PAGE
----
Anyways. Eventually we had a couple of criticals come up, and the player rolled 100 on the dice, and was quite disappointed that his best possible roll was so underwhelming (we had expected rolling 100 would be a very big deal - like an insta-kill, not just an inconvenience for the enemy for the rest of the fight.)

 

Has anyone else had this come up?

 

Does it sound like we misunderstood something? The players asked if I could houserule Criticals to pack some more punch, but before I do anything like that I thought I would come on here and ask people about it; so, Thoughts? Is a critical just not that big of a deal unless you activate it 5+ times and roll really high?

 

As for how I would make criticals more punchy, if I do so - which I may or may not do - (after a bit of group discussion):

 - Condense the whole table from its current 1-150 range into a 1-100 range.

 - A) Activating multiple criticals gives you: "Roll X Number of times, and take the best result". or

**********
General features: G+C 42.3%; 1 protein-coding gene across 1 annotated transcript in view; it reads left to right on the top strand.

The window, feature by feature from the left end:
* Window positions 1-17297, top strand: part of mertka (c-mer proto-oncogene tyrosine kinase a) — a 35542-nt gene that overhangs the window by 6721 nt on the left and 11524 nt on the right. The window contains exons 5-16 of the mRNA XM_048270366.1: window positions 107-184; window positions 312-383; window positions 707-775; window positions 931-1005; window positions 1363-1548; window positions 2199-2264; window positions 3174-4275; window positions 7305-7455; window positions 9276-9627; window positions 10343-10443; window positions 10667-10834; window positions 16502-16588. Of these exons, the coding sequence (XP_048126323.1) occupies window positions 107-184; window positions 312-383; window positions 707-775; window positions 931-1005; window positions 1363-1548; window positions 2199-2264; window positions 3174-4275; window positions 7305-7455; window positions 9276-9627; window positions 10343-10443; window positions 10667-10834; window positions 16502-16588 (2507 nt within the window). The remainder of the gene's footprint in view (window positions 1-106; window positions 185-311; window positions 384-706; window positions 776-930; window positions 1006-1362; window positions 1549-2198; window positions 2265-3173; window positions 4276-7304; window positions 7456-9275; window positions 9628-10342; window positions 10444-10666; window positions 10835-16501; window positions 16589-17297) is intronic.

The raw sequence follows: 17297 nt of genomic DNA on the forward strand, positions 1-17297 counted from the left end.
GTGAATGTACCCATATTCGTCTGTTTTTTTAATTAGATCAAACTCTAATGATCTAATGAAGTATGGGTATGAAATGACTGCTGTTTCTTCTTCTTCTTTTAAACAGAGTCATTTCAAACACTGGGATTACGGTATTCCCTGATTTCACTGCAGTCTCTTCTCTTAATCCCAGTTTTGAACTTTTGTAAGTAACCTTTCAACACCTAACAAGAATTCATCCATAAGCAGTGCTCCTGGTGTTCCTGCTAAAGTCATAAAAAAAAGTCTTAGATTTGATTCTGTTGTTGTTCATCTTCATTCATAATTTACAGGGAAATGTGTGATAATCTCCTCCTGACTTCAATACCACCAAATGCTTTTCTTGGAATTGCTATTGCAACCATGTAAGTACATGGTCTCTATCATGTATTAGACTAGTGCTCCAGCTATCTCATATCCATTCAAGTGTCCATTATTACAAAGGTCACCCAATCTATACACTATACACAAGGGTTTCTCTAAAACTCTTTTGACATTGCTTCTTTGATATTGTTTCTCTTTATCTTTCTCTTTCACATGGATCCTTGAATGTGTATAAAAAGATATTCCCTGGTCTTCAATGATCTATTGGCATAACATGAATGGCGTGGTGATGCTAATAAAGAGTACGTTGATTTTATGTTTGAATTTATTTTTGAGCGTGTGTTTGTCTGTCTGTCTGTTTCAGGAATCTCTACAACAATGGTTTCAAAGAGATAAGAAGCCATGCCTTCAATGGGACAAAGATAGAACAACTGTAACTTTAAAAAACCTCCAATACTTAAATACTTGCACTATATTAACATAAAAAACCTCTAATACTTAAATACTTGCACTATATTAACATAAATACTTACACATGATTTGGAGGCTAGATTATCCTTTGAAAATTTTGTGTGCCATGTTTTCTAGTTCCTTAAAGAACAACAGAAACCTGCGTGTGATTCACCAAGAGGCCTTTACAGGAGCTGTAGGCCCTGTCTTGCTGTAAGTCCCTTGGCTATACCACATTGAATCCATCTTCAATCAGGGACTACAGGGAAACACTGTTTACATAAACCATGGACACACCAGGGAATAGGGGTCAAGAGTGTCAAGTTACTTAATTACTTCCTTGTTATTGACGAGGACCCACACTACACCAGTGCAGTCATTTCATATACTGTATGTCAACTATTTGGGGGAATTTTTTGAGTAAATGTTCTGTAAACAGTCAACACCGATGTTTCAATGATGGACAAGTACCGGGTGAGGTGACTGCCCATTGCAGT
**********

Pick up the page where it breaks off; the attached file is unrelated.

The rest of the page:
- B) Activating multiple criticals gives you a minimum roll, of +10 per extra critical. Rolling under it means you reroll. 

Were these brand new characters?  That module has them fighting rivals and no minions in that Gamorrean fight.  It's not exactly a new guy fight and if there weren't a lot of Joe Gun's in the group I can see why it took time.  Also crits shouldn't be show stoppers if they were new guys either.

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I think you need to play a little more before making that judgment. I've had plenty of PC arms and legs come off, and there is the super deadly "Roll the same attack over again" Critical.

 

 

Actually we wound up moving a couple of the crits down the table slightly - stuff like the Alex Murphy Special. If I'm going to blow off a limb, it's going to be part of the story and not on a random roll.

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I have a question: what did they spend to activate the crits? Was it advantages or triumphs?

To speed up combat, you can have NPC characters aid player characters, if I recall there is a rule for that.